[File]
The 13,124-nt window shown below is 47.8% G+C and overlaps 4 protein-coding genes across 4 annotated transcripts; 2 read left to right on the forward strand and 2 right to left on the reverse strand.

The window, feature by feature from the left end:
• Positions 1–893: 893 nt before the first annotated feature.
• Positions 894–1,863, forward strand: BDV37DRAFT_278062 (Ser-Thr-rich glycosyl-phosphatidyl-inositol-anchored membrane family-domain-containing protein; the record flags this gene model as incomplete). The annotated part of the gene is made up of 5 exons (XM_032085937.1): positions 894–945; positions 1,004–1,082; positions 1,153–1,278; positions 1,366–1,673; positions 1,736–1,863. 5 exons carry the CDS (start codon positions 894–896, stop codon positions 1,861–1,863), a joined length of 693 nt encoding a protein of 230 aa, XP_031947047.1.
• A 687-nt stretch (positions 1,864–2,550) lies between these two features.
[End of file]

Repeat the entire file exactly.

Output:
The 13,124-nt window shown below is 47.8% G+C and overlaps 4 protein-coding genes across 4 annotated transcripts; 2 read left to right on the forward strand and 2 right to left on the reverse strand.

The window, feature by feature from the left end:
• Positions 1–893: 893 nt before the first annotated feature.
• Positions 894–1,863, forward strand: BDV37DRAFT_278062 (Ser-Thr-rich glycosyl-phosphatidyl-inositol-anchored membrane family-domain-containing protein; the record flags this gene model as incomplete). The annotated part of the gene is made up of 5 exons (XM_032085937.1): positions 894–945; positions 1,004–1,082; positions 1,153–1,278; positions 1,366–1,673; positions 1,736–1,863. 5 exons carry the CDS (start codon positions 894–896, stop codon positions 1,861–1,863), a joined length of 693 nt encoding a protein of 230 aa, XP_031947047.1.
• A 687-nt stretch (positions 1,864–2,550) lies between these two features.